The act reads: "The Foreign Intelligence Surveillance Act of 1978 prescribes procedures for requesting judicial authorization for electronic surveillance and physical search of persons engaged in espionage or international terrorism against the United States on behalf of a foreign power."

    That fits the situation exactly. Electronic surveillance of persons engaged in espionage or international terrorism? How does that not apply?

    To quote Tom Daschle about the issue (emphasis added):

    In the face of mounting questions about news stories saying that President Bush approved a program to wiretap American citizens without getting warrants, the White House argues that Congress granted it authority for such surveillance in the 2001 legislation authorizing the use of force against al Qaeda. On Tuesday, Vice President Cheney said the president "was granted authority by the Congress to use all means necessary to take on the terrorists, and that's what we've done."

    As Senate majority leader at the time, I helped negotiate that law with the White House counsel's office over two harried days. I can state categorically that the subject of warrantless wiretaps of American citizens never came up. I did not and never would have supported giving authority to the president for such wiretaps. I am also confident that the 98 senators who voted in favor of authorization of force against al Qaeda did not believe that they were also voting for warrantless domestic surveillance.

    On the evening of Sept. 12, 2001, the White House proposed that Congress authorize the use of military force to "deter and pre-empt any future acts of terrorism or aggression against the United States." Believing the scope of this language was too broad and ill defined, Congress chose instead, on Sept. 14, to authorize "all necessary and appropriate force against those nations, organizations or persons [the president] determines planned, authorized, committed or aided" the attacks of Sept. 11. With this language, Congress denied the president the more expansive authority he sought and insisted that his authority be used specifically against Osama bin Laden and al Qaeda.

    Just before the Senate acted on this compromise resolution, the White House sought one last change. Literally minutes before the Senate cast its vote, the administration sought to add the words "in the United States and" after "appropriate force" in the agreed-upon text. This last-minute change would have given the president broad authority to exercise expansive powers not just overseas -- where we all understood he wanted authority to act -- but right here in the United States, potentially against American citizens. I could see no justification for Congress to accede to this extraordinary request for additional authority. I refused.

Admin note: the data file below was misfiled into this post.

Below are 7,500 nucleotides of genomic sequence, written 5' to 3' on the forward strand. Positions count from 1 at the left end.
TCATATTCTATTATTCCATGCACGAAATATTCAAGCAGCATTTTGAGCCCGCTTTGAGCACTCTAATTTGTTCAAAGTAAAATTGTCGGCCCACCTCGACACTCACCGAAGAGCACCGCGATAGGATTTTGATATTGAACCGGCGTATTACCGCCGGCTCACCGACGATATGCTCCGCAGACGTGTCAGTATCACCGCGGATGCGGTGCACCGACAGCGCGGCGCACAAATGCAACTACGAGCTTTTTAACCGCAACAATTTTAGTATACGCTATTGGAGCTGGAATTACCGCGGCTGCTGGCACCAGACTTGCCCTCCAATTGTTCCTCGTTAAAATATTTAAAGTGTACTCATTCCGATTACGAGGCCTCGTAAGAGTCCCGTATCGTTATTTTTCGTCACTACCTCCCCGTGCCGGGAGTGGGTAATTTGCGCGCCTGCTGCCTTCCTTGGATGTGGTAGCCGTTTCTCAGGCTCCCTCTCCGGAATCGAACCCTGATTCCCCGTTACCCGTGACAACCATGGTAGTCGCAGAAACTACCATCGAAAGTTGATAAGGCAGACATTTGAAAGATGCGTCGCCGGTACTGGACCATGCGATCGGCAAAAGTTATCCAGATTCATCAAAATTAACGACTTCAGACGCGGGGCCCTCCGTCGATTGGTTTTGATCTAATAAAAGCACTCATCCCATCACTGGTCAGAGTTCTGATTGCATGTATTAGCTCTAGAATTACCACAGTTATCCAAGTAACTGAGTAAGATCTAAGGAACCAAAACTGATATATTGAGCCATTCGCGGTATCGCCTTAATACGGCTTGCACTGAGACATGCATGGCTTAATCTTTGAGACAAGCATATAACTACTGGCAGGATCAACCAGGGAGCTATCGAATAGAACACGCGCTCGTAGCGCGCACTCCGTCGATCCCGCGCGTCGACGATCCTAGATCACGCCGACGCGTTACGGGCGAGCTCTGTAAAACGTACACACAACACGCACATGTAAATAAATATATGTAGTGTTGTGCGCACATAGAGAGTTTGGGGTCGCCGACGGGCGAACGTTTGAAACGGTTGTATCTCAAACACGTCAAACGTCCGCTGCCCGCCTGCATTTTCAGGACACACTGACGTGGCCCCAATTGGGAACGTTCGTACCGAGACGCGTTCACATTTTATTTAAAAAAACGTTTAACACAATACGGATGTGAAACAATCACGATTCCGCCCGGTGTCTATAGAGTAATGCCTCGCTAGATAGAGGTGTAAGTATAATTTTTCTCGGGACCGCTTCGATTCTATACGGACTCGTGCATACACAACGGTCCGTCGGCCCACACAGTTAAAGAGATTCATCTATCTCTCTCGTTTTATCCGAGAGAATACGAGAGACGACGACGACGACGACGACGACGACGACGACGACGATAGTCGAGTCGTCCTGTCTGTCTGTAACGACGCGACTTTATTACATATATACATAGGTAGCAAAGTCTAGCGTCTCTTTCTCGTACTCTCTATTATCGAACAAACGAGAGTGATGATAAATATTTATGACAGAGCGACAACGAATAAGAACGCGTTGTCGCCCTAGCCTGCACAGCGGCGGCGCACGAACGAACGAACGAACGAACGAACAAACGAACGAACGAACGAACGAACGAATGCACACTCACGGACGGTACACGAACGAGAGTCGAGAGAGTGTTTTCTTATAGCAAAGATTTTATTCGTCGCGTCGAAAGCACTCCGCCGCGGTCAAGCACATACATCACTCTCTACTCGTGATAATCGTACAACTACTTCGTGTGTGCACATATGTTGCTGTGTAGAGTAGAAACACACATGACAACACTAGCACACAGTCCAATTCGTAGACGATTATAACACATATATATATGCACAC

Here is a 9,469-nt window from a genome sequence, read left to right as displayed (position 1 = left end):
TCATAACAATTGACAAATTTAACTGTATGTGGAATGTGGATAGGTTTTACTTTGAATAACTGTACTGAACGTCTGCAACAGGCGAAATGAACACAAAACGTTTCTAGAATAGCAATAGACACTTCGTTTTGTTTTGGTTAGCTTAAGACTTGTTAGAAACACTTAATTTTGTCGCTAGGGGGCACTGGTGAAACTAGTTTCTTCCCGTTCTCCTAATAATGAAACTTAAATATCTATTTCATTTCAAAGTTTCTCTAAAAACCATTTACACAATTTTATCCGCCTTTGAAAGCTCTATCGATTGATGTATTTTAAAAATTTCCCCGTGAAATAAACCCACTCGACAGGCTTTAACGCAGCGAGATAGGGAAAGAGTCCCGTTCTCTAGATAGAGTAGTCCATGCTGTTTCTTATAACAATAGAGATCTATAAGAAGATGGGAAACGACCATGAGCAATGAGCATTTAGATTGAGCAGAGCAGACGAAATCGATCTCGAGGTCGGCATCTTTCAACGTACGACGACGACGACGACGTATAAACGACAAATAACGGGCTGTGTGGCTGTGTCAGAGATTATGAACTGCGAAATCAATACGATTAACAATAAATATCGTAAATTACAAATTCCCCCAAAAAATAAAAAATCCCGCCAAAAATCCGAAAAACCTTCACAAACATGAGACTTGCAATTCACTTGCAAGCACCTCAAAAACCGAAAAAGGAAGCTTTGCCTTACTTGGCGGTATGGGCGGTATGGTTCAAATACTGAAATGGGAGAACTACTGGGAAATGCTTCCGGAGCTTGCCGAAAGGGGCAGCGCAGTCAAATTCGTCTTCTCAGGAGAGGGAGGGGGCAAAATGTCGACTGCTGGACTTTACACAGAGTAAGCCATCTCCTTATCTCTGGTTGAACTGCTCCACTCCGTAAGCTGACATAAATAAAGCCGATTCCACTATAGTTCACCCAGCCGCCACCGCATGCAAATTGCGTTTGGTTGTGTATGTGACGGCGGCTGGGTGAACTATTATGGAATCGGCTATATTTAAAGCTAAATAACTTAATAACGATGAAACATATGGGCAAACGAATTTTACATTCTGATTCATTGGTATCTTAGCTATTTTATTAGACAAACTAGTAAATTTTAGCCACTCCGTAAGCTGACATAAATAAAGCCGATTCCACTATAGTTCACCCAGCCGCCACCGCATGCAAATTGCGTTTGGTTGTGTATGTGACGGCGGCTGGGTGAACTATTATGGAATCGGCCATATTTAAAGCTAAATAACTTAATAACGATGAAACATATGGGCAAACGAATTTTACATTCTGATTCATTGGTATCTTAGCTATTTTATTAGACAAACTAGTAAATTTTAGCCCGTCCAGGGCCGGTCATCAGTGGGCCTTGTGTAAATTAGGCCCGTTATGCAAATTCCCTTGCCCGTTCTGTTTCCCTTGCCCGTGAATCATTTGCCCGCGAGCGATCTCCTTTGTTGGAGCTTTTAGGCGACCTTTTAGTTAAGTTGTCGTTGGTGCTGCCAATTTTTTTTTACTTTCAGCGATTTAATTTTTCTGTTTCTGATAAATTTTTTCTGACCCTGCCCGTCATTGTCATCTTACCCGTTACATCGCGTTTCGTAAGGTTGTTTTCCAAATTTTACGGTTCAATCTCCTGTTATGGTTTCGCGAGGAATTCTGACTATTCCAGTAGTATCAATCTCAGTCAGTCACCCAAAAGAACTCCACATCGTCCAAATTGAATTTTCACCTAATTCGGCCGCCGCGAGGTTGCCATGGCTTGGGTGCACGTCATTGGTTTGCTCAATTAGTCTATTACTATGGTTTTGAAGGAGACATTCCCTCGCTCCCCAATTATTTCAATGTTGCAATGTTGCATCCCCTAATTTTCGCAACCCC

A lot of conservatives aren't taking this quietly. This is criminal activity that sets a hideous precedent.

    By Blogger Harvey Jerkwater, at 3:18 PM  

  • "Also, it's amusing to hear liberals decry the consolidation of power by the government."
    And it's frustrating to hear my fellow conservatives calling for bigger government.

    By Blogger Jake, at 3:32 PM  

  • There's also that whole "secret prisons in Eastern Europe" thing. Call me nutty, but that seems...illegal?

    More than the violation of law, the real issue is the White House's response to all of these charges.

    "Yeah, we did it. So what? I'll keep doing it, too."

    Bypassing FISA wasn't accidental; they just did it and later claimed they had the authority to do so all along. Even though it had been denied them before.

    Ah, contempt for law. Just what I like in my chief executive.

    By Blogger Harvey Jerkwater, at 3:36 PM  

  • Oh, and sorry about all the swearing in the post, Dad.

    By Blogger Harvey Jerkwater, at 3:42 PM  

  • Yes, it's very much FISA that was broken, and there's really no controversy over that. Bush and Gonzales don't contest that they violated FISA. They just assert that Bush has the inherent right to violate FISA - along with the McCain amendment banning torture, and the National Security Act, and presumably any other law the president decides he doesn't like.

    By Blogger the Medium Lobster, at 3:53 PM  

  • The saddest thing about all of this mess is how partisan our country has become. The founding fathers HATED political parties, because people would further their political parties instead of their country, you know the thing we live in, not some abstract concepts of policy, but now, the Republicans or Neo Cons have shown such an extreme difference in policy than almost other group of presidents before, and since they're so effective at advertising and good businessmen with a large amount of contacts, the Democrats are reduced to having a minority in congress, a minority (although this has proven to be less important) in Supreme court, and most importantly, the country is Democrats vs. Republicans, not US citizens with disagreements solving them with compromise and respect.

    By Anonymous Anonymous, at 4:46 PM  

  • How about his oath to uphold the Constitution, which contains this 4th Amendment: